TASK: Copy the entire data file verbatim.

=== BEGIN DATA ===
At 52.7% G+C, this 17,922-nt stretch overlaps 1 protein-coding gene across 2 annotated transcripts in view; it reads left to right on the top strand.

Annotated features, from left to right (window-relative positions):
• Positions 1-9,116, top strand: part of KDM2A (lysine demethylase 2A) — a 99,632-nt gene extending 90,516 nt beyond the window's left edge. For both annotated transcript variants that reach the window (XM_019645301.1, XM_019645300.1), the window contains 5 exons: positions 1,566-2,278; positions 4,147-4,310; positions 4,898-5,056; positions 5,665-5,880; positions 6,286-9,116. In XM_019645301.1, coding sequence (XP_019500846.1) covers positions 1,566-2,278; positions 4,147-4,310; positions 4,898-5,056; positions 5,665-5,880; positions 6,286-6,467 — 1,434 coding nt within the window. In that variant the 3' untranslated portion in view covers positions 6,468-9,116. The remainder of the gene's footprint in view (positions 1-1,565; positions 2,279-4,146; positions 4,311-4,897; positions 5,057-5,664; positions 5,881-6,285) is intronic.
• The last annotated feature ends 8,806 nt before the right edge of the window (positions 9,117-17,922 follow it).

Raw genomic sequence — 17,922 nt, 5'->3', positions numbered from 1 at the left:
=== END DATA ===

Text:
At 52.7% G+C, this 17,922-nt stretch overlaps 1 protein-coding gene across 2 annotated transcripts in view; it reads left to right on the top strand.

Annotated features, from left to right (window-relative positions):
• Positions 1-9,116, top strand: part of KDM2A (lysine demethylase 2A) — a 99,632-nt gene extending 90,516 nt beyond the window's left edge. For both annotated transcript variants that reach the window (XM_019645301.1, XM_019645300.1), the window contains 5 exons: positions 1,566-2,278; positions 4,147-4,310; positions 4,898-5,056; positions 5,665-5,880; positions 6,286-9,116. In XM_019645301.1, coding sequence (XP_019500846.1) covers positions 1,566-2,278; positions 4,147-4,310; positions 4,898-5,056; positions 5,665-5,880; positions 6,286-6,467 — 1,434 coding nt within the window. In that variant the 3' untranslated portion in view covers positions 6,468-9,116. The remainder of the gene's footprint in view (positions 1-1,565; positions 2,279-4,146; positions 4,311-4,897; positions 5,057-5,664; positions 5,881-6,285) is intronic.
• The last annotated feature ends 8,806 nt before the right edge of the window (positions 9,117-17,922 follow it).

Raw genomic sequence — 17,922 nt, 5'->3', positions numbered from 1 at the left: